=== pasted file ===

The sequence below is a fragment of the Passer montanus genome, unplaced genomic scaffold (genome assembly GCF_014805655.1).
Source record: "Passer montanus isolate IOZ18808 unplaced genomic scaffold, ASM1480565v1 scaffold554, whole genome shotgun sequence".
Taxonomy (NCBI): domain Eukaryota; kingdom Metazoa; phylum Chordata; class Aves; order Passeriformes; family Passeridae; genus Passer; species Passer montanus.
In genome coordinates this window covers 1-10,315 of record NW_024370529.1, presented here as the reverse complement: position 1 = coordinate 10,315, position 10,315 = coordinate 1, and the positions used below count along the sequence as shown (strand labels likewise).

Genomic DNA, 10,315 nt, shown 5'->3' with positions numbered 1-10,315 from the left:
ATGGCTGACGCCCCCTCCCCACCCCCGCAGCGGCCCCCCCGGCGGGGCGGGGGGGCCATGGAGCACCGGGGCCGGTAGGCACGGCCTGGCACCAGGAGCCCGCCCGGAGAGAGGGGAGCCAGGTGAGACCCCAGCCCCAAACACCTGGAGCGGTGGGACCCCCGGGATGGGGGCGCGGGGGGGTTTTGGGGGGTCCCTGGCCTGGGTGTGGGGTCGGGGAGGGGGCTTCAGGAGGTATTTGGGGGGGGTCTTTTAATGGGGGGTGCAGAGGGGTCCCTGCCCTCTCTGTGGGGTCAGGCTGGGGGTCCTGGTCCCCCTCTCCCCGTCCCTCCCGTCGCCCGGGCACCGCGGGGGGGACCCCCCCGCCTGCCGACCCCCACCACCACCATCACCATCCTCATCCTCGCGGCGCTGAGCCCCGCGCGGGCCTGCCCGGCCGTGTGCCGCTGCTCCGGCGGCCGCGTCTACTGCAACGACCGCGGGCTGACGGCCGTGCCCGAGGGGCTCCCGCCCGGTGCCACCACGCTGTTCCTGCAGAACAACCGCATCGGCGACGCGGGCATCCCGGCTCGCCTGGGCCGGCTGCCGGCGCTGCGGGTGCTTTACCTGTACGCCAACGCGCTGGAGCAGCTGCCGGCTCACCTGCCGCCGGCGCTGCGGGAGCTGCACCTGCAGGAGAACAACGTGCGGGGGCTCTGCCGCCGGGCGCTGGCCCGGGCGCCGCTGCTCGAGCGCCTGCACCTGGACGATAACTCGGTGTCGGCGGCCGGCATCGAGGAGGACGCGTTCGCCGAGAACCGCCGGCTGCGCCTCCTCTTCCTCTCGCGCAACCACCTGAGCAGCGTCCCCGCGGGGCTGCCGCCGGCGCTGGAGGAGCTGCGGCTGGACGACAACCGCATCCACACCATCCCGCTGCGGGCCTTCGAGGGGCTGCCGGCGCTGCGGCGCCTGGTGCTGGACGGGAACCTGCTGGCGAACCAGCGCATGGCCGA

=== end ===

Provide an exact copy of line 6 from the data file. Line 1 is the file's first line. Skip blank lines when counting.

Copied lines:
ATGGCTGACGCCCCCTCCCCACCCCCGCAGCGGCCCCCCCGGCGGGGCGGGGGGGCCATGGAGCACCGGGGCCGGTAGGCACGGCCTGGCACCAGGAGCCCGCCCGGAGAGAGGGGAGCCAGGTGAGACCCCAGCCCCAAACACCTGGAGCGGTGGGACCCCCGGGATGGGGGCGCGGGGGGGTTTTGGGGGGTCCCTGGCCTGGGTGTGGGGTCGGGGAGGGGGCTTCAGGAGGTATTTGGGGGGGGTCTTTTAATGGGGGGTGCAGAGGGGTCCCTGCCCTCTCTGTGGGGTCAGGCTGGGGGTCCTGGTCCCCCTCTCCCCGTCCCTCCCGTCGCCCGGGCACCGCGGGGGGGACCCCCCCGCCTGCCGACCCCCACCACCACCATCACCATCCTCATCCTCGCGGCGCTGAGCCCCGCGCGGGCCTGCCCGGCCGTGTGCCGCTGCTCCGGCGGCCGCGTCTACTGCAACGACCGCGGGCTGACGGCCGTGCCCGAGGGGCTCCCGCCCGGTGCCACCACGCTGTTCCTGCAGAACAACCGCATCGGCGACGCGGGCATCCCGGCTCGCCTGGGCCGGCTGCCGGCGCTGCGGGTGCTTTACCTGTACGCCAACGCGCTGGAGCAGCTGCCGGCTCACCTGCCGCCGGCGCTGCGGGAGCTGCACCTGCAGGAGAACAACGTGCGGGGGCTCTGCCGCCGGGCGCTGGCCCGGGCGCCGCTGCTCGAGCGCCTGCACCTGGACGATAACTCGGTGTCGGCGGCCGGCATCGAGGAGGACGCGTTCGCCGAGAACCGCCGGCTGCGCCTCCTCTTCCTCTCGCGCAACCACCTGAGCAGCGTCCCCGCGGGGCTGCCGCCGGCGCTGGAGGAGCTGCGGCTGGACGACAACCGCATCCACACCATCCCGCTGCGGGCCTTCGAGGGGCTGCCGGCGCTGCGGCGCCTGGTGCTGGACGGGAACCTGCTGGCGAACCAGCGCATGGCCGA